Tag Archives: southern lax

Avoiding Penalties in Youth Lax

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Penalties are a part of lacrosse. In the youth game, penalties are usually a big part of the game for two reasons. One, young players mature at different rates. U13 is always the worst grade for me to officiate because half of the kids are Davids, the other half are Goliaths, and the Davids do not have throwing stones. Because of some kids are bigger and faster they will, fairly or not, get the majority of the fouls. Second, youth players do not always remember the best way to check, which often results in big swings, cross-checks, and pushes. Over the years, I accumulated different methods of avoiding penalties, and I share a few here.

Slafkosky - Defensive Wizard

Slafkosky - Defensive Wizard

In tenth grade I attended a camp that Dave Slafkosky, a legendary defensive coach from Maryland, was teaching at. I inhaled his lessons about defense. He spoke about positioning, communication, and hard sliding, but he gave one nugget of information that I will forever remember. He said, “Gordon. Your first check should always be a poke check right to the guy’s stomach.” In the context of a youth game, this is very good advice. Typically, young players cradle with both hands. As a result, their stick runs diagonally across their body, which makes aiming a poke check at the stomach area a very high percentage check.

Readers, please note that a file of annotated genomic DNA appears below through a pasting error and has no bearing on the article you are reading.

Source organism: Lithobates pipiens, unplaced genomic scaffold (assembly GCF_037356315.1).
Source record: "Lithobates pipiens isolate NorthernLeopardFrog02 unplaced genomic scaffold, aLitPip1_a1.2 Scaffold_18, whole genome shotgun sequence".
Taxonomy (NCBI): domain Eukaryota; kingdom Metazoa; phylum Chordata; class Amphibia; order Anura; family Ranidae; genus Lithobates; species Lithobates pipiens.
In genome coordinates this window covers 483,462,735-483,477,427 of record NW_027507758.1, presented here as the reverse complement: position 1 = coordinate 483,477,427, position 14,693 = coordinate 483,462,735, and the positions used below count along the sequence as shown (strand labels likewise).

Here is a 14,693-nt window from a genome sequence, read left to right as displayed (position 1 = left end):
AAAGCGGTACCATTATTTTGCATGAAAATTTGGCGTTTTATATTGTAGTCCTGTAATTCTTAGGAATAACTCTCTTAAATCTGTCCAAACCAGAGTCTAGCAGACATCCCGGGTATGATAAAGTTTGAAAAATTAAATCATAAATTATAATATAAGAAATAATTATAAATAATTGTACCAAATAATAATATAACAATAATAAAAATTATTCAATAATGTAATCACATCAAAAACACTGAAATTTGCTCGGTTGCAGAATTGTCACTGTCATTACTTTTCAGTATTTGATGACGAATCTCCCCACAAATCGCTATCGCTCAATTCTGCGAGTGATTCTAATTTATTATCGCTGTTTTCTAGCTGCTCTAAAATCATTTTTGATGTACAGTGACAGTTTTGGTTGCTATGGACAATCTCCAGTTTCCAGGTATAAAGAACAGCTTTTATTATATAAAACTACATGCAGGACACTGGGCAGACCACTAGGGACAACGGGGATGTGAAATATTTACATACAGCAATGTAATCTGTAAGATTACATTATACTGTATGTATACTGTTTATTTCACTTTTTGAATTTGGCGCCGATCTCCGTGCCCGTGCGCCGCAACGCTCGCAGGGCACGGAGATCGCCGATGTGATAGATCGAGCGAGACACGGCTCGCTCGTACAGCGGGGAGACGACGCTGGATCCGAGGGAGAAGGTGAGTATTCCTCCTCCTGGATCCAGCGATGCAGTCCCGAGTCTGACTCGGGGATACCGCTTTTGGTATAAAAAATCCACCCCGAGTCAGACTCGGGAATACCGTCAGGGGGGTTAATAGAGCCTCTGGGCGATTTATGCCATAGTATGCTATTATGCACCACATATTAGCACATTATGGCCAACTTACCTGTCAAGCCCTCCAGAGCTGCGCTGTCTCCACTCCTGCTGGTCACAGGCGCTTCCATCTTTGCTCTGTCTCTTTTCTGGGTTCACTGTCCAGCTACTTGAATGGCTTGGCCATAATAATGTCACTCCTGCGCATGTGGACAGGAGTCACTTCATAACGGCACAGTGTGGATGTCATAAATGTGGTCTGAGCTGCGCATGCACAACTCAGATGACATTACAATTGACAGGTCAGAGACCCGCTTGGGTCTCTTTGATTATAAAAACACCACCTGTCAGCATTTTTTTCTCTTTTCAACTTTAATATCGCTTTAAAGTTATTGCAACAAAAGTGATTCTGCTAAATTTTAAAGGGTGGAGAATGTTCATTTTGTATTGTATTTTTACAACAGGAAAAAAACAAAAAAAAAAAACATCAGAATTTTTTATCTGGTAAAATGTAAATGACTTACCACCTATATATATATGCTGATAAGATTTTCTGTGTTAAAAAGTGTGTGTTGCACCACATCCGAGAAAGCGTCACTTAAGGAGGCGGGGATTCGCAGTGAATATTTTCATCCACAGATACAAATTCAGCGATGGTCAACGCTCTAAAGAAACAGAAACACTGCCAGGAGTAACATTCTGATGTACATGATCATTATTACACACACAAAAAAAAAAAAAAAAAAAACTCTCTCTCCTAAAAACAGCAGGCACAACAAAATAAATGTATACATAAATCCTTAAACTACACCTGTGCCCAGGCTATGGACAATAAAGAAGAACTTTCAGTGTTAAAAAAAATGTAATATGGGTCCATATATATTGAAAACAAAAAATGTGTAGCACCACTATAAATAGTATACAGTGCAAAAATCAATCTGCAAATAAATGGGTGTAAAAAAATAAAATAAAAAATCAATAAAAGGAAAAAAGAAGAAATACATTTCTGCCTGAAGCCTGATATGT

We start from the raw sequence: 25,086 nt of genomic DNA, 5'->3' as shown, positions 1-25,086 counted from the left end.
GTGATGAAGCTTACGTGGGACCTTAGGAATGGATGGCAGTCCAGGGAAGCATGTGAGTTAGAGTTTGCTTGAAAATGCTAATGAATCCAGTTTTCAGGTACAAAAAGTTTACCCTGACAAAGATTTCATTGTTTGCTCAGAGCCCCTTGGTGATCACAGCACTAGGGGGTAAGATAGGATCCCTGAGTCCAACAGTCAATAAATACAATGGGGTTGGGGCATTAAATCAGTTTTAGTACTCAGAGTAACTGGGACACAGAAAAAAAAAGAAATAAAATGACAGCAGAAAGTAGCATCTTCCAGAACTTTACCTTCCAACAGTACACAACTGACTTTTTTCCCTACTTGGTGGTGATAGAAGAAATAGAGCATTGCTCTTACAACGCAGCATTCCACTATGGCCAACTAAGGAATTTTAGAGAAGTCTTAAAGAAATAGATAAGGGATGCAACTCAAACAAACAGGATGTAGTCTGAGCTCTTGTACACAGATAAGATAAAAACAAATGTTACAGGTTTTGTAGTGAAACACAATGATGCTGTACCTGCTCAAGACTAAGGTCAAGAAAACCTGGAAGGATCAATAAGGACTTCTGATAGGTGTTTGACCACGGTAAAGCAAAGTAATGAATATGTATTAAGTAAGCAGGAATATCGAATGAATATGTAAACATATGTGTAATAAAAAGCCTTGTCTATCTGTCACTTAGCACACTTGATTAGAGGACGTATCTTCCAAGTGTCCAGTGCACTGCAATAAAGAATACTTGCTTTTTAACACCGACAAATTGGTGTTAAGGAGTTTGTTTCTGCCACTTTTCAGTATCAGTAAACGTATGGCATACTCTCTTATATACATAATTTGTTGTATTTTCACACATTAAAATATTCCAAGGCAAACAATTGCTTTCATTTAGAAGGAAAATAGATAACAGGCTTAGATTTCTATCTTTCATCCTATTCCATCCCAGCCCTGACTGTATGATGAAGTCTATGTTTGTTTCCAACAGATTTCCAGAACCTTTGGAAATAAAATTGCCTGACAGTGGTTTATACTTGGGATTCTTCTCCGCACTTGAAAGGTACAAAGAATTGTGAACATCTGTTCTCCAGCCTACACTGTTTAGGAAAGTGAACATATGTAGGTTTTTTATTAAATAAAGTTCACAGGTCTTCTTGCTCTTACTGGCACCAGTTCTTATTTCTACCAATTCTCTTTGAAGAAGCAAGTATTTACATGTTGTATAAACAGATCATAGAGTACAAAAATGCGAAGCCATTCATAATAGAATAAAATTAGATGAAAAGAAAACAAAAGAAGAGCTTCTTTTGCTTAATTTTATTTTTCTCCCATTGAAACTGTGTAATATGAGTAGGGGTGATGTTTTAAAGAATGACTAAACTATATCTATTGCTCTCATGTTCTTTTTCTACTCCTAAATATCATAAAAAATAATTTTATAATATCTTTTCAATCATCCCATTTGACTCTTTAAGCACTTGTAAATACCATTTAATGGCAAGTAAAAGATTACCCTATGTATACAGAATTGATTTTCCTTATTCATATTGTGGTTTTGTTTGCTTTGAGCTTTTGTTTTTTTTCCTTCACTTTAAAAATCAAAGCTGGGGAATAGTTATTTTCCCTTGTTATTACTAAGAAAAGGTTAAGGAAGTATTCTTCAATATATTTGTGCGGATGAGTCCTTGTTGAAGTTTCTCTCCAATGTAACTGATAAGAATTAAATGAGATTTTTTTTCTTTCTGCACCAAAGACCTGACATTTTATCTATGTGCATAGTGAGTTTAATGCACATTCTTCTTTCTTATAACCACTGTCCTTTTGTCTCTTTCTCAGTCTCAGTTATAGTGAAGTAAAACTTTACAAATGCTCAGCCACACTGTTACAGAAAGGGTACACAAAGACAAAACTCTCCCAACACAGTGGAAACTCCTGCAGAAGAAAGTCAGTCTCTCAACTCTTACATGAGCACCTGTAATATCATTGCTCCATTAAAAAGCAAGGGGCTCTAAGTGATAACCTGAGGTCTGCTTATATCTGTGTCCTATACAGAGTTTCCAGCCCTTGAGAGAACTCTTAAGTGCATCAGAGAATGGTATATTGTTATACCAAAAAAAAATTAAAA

The other reason for throwing the first check at the center of your opponent is a mind game with the official. I usually remind our AYL coaches that my hand goes to my flag when I see a player wind up for a big check, since, more often than not, the stick is coming down hard on the helmet, shoulder, or back. When I see a wind up I profile that player as someone I need to watch, but when I see a player throw a hard poke check towards his opponent’s stick I profile that player as a safe/smart individual. Often, my first observation on a player’s behavior prove correct. So coaches, remind your player’s that officials pay attention to the high, wind up swings, and will focus on players who repeat that checking motion.

Now let’s talk about the “I’m Beat,” or desperation check. Here’s the situation:

  • Red player gets burned by Blue player on a roll dodge. Blue player spins around and chases Red player with his stick outstretched behind him with one arm. Red goes to shoot, and in the process of shooting, Blue swings his stick overhead. He hits Red’s stick and then ricochets hard into Red’s helmet, drawing a one-minute slash penalty.